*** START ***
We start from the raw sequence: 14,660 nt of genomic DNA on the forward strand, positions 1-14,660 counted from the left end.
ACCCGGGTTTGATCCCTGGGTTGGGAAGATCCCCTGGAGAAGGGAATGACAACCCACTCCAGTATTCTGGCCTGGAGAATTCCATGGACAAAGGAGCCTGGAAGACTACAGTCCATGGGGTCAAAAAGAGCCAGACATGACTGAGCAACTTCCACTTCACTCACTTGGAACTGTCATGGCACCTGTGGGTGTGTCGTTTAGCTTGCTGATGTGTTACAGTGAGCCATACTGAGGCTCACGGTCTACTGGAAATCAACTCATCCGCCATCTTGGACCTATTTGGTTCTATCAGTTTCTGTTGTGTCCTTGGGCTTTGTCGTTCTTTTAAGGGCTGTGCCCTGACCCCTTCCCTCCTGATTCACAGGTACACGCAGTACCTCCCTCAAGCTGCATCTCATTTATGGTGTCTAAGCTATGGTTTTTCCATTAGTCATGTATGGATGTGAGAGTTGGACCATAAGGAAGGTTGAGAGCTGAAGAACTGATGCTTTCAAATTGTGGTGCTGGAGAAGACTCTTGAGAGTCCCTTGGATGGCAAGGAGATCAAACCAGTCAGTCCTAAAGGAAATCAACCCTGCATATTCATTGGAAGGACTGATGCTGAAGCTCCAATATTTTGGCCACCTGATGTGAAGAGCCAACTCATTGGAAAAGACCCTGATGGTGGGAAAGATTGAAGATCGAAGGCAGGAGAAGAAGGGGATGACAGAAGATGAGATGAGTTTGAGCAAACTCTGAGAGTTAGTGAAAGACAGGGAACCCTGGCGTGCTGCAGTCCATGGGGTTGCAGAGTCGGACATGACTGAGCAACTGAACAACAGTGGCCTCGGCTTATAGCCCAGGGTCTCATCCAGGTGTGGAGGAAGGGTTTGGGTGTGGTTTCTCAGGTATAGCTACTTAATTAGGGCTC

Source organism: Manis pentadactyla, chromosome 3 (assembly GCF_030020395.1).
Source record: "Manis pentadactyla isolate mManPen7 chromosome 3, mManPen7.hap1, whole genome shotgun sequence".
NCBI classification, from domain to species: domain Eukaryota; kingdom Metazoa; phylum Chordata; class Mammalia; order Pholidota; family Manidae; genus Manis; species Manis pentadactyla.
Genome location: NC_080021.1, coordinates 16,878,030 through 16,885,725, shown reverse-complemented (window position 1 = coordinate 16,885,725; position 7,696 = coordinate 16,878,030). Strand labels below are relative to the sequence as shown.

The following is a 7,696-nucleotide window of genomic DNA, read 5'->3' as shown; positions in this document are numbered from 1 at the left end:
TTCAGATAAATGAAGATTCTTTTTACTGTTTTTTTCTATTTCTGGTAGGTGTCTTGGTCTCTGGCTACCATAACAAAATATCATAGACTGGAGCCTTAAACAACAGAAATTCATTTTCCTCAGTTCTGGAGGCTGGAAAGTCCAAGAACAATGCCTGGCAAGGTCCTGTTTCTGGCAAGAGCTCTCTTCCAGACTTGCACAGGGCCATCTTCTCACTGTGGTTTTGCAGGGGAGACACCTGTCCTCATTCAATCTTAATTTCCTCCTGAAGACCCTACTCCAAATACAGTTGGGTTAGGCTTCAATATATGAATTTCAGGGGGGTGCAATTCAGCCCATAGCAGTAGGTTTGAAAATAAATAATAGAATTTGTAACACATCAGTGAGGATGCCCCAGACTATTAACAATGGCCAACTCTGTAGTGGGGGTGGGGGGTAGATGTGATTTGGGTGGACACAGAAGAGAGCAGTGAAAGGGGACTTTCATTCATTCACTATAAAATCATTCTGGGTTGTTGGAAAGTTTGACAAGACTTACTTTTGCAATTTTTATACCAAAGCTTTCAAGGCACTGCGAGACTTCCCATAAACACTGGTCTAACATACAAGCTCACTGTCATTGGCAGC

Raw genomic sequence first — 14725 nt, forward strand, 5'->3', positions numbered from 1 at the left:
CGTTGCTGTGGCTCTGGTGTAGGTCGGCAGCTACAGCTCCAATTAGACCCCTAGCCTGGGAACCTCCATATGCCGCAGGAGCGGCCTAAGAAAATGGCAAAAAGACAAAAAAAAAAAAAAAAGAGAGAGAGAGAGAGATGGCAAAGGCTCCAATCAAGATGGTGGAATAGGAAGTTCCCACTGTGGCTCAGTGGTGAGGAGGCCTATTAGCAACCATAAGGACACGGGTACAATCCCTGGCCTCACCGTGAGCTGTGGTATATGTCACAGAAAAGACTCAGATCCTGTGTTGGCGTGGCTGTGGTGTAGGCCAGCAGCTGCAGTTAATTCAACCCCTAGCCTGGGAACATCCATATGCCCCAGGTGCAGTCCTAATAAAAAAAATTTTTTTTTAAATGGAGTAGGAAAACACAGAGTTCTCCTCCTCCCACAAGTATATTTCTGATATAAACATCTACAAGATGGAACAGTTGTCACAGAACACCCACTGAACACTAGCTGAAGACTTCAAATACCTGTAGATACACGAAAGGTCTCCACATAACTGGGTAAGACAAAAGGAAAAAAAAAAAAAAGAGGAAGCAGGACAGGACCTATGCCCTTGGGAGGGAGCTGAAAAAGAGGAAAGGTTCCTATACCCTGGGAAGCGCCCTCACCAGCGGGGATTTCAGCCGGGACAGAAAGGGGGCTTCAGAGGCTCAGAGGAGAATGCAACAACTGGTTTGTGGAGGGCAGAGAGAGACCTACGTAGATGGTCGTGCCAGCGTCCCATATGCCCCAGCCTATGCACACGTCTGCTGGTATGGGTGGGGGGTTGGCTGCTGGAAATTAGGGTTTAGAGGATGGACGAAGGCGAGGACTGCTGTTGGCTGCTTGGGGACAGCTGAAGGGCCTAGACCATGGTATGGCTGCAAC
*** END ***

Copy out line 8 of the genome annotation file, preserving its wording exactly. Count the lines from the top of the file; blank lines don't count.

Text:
TTCAGATAAATGAAGATTCTTTTTACTGTTTTTTTCTATTTCTGGTAGGTGTCTTGGTCTCTGGCTACCATAACAAAATATCATAGACTGGAGCCTTAAACAACAGAAATTCATTTTCCTCAGTTCTGGAGGCTGGAAAGTCCAAGAACAATGCCTGGCAAGGTCCTGTTTCTGGCAAGAGCTCTCTTCCAGACTTGCACAGGGCCATCTTCTCACTGTGGTTTTGCAGGGGAGACACCTGTCCTCATTCAATCTTAATTTCCTCCTGAAGACCCTACTCCAAATACAGTTGGGTTAGGCTTCAATATATGAATTTCAGGGGGGTGCAATTCAGCCCATAGCAGTAGGTTTGAAAATAAATAATAGAATTTGTAACACATCAGTGAGGATGCCCCAGACTATTAACAATGGCCAACTCTGTAGTGGGGGTGGGGGGTAGATGTGATTTGGGTGGACACAGAAGAGAGCAGTGAAAGGGGACTTTCATTCATTCACTATAAAATCATTCTGGGTTGTTGGAAAGTTTGACAAGACTTACTTTTGCAATTTTTATACCAAAGCTTTCAAGGCACTGCGAGACTTCCCATAAACACTGGTCTAACATACAAGCTCACTGTCATTGGCAGC